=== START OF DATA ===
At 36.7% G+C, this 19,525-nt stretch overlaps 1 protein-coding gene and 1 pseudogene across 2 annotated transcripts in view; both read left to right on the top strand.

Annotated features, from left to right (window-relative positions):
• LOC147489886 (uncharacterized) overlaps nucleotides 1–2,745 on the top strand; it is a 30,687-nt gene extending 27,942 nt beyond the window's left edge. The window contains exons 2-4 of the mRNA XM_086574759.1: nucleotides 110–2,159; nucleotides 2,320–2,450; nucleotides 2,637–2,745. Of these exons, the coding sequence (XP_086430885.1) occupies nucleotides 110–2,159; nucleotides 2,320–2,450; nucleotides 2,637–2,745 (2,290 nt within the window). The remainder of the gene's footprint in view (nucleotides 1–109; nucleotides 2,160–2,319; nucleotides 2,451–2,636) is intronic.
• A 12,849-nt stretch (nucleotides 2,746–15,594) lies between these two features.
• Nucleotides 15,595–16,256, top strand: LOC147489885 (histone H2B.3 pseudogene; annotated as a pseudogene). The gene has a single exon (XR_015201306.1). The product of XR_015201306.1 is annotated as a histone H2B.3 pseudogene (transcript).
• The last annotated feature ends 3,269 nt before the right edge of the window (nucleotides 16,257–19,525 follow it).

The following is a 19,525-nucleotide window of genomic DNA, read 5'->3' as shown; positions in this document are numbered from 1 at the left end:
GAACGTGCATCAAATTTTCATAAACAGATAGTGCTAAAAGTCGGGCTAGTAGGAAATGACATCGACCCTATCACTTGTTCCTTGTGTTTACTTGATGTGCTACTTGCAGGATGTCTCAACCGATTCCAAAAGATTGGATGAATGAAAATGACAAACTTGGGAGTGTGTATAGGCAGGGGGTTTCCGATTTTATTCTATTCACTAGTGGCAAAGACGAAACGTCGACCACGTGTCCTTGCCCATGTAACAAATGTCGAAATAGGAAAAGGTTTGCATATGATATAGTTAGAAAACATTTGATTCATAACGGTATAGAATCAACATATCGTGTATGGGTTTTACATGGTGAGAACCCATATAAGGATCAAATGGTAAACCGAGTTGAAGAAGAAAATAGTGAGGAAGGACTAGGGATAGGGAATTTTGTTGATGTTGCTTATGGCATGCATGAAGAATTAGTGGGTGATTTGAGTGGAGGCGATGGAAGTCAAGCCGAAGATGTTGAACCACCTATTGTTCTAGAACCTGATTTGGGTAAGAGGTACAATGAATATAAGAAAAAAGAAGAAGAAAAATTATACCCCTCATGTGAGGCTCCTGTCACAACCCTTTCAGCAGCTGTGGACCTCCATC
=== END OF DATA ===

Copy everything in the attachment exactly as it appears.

At 36.7% G+C, this 19,525-nt stretch overlaps 1 protein-coding gene and 1 pseudogene across 2 annotated transcripts in view; both read left to right on the top strand.

Annotated features, from left to right (window-relative positions):
• LOC147489886 (uncharacterized) overlaps nucleotides 1–2,745 on the top strand; it is a 30,687-nt gene extending 27,942 nt beyond the window's left edge. The window contains exons 2-4 of the mRNA XM_086574759.1: nucleotides 110–2,159; nucleotides 2,320–2,450; nucleotides 2,637–2,745. Of these exons, the coding sequence (XP_086430885.1) occupies nucleotides 110–2,159; nucleotides 2,320–2,450; nucleotides 2,637–2,745 (2,290 nt within the window). The remainder of the gene's footprint in view (nucleotides 1–109; nucleotides 2,160–2,319; nucleotides 2,451–2,636) is intronic.
• A 12,849-nt stretch (nucleotides 2,746–15,594) lies between these two features.
• Nucleotides 15,595–16,256, top strand: LOC147489885 (histone H2B.3 pseudogene; annotated as a pseudogene). The gene has a single exon (XR_015201306.1). The product of XR_015201306.1 is annotated as a histone H2B.3 pseudogene (transcript).
• The last annotated feature ends 3,269 nt before the right edge of the window (nucleotides 16,257–19,525 follow it).

The following is a 19,525-nucleotide window of genomic DNA, read 5'->3' as shown; positions in this document are numbered from 1 at the left end:
GAACGTGCATCAAATTTTCATAAACAGATAGTGCTAAAAGTCGGGCTAGTAGGAAATGACATCGACCCTATCACTTGTTCCTTGTGTTTACTTGATGTGCTACTTGCAGGATGTCTCAACCGATTCCAAAAGATTGGATGAATGAAAATGACAAACTTGGGAGTGTGTATAGGCAGGGGGTTTCCGATTTTATTCTATTCACTAGTGGCAAAGACGAAACGTCGACCACGTGTCCTTGCCCATGTAACAAATGTCGAAATAGGAAAAGGTTTGCATATGATATAGTTAGAAAACATTTGATTCATAACGGTATAGAATCAACATATCGTGTATGGGTTTTACATGGTGAGAACCCATATAAGGATCAAATGGTAAACCGAGTTGAAGAAGAAAATAGTGAGGAAGGACTAGGGATAGGGAATTTTGTTGATGTTGCTTATGGCATGCATGAAGAATTAGTGGGTGATTTGAGTGGAGGCGATGGAAGTCAAGCCGAAGATGTTGAACCACCTATTGTTCTAGAACCTGATTTGGGTAAGAGGTACAATGAATATAAGAAAAAAGAAGAAGAAAAATTATACCCCTCATGTGAGGCTCCTGTCACAACCCTTTCAGCAGCTGTGGACCTCCATC